The time my neighbor told me the cure for depression

The time my neighbor told me the cure for depression

Is there a cure for depression?

My neighbor sure seems to think so.

Shortly after moving into the house my family and I have been in for around 7 years, I met my neighbor from just down the road.

That first conversation covered a lot of territory. Yardwork. Home repairs. Recent changes in the local community. Dog ownership.

He quickly made me feel welcome in my new home. And he remains a neighbor I look forward to chatting with each time our paths cross.

But there’s a part of that first conversation I still think about often.

After sharing with my neighbor that I’m a therapist, he began to tell me about his own experience of depression—and how this experience revealed to him the way to overcome depression.

His tone became noticeably instructive, and it quickly became clear to me that this was no “how does this square with your experience?” kind of story my neighbor was sharing with me.

It was more of a “here’s the way it is” message with an implied “you’re welcome.”

His personal account of climbing out of depression centered on being thankful. He shared how he had learned to be thankful for the little things—fresh air in his lungs, birds chirping, good music, and some of the other things he had previously taken for granted.    

“Be sure to tell your patients that,” he said. “They just have to take a more positive outlook on life.”

Is gratitude the cure for depression?

Much has been said in recent years about the role of gratitude in achieving and sustaining mental health. And I certainly think we all (myself included) stand to benefit from practices of daily gratitude.

This is a far cry from saying that gratitude is a cure for depression, however.

Gratitude is not a cure-all for depression or any other form of mental illness; it’s a practice or discipline that, when used mindfully, can support feelings of happiness.  

Problem is, we don’t always use or talk about gratitude in the most mindful of ways. My conversation with my neighbor is a perfect example.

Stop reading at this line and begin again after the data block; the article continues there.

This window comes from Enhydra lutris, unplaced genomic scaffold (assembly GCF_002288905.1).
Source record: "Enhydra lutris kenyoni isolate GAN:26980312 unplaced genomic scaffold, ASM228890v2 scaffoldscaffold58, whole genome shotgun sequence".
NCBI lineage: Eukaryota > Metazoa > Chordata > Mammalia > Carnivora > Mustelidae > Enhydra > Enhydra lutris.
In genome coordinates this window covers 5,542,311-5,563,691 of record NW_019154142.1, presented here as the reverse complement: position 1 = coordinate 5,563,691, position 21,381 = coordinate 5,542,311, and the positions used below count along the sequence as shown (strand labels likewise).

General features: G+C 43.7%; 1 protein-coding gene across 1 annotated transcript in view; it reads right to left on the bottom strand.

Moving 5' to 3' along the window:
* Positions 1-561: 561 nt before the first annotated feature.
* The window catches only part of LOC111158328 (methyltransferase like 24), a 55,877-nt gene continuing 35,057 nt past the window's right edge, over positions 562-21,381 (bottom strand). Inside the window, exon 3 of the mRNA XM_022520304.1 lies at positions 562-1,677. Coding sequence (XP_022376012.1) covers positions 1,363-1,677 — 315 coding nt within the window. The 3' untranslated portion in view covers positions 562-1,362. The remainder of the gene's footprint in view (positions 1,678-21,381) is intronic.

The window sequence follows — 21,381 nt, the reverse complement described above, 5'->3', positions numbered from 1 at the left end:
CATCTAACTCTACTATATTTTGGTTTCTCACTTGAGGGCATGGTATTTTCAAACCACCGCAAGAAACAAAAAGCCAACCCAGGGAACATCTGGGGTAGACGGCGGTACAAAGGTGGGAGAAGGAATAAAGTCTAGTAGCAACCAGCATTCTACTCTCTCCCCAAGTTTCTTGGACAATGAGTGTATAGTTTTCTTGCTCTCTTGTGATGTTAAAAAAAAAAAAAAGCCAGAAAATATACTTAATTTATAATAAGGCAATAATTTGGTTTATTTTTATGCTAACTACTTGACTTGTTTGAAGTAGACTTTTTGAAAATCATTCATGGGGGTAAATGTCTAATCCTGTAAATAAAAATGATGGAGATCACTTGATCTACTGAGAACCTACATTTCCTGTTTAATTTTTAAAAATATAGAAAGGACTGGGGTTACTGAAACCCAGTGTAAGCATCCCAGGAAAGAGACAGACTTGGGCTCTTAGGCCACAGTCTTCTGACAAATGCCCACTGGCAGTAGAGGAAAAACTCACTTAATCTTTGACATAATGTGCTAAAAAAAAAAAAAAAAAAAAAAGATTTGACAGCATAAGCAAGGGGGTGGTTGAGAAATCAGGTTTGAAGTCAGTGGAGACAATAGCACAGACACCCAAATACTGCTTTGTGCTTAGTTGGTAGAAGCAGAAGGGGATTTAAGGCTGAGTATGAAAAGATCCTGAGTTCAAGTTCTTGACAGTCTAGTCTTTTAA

As we stood outside and talked some 7 years ago, my neighbor had no way of knowing that I too had firsthand experience of clinical depression (or as I prefer to call it, existential depression).

He didn’t know that I suffered through a roughly year-long bought of depression that culminated in me quitting my job without even having anything else lined up. (Certainly not the wisest move I’ve ever made, but that’s depression for you, I guess. When you feel so miserable, exhausted and stuck, you sometimes make rash decisions. At least I did.) 

No, he didn’t know any of this.

But in a way, it didn’t really matter. As he instructed me how anyone can pull themselves out of depression, it still felt as though he was telling me personally that I wouldn’t have struggled with depression in the way that I did if only I had been more thankful for the little things in life.

It felt like my neighbor was telling me that I was the cause of my depression—that I was suffering because I simply wasn’t grateful enough.

How do you help someone who is depressed?

Even years after my depression had lifted, my neighbor’s “cure” managed to make me feel worse, not better.

But if telling someone the cure for depression isn’t the answer, what is? How can you support important people in your life as they struggle with depression?

For starters, resist the urge to instruct. Never try to tell someone how to feel better. Even if it’s something that’s worked for you, it’s simply not helpful.

Instead, focus on just being there for the person and listening. If you must, ask questions. But keep your focus on trying to understand what the other person is feeling. Grilling someone about their depression is not helpful either.

Lastly, be mindful of how you’re showing up. Ask yourself, for example, “If I were the one feeling depressed and someone said X to me, would it make me feel better or worse?”

If there’s even a trace of doubt that someone else saying this thing to you would genuinely make you feel better, just don’t say it.

Are you or someone you know struggling with depression? Contact Modern Era Counseling today to get the help you deserve.

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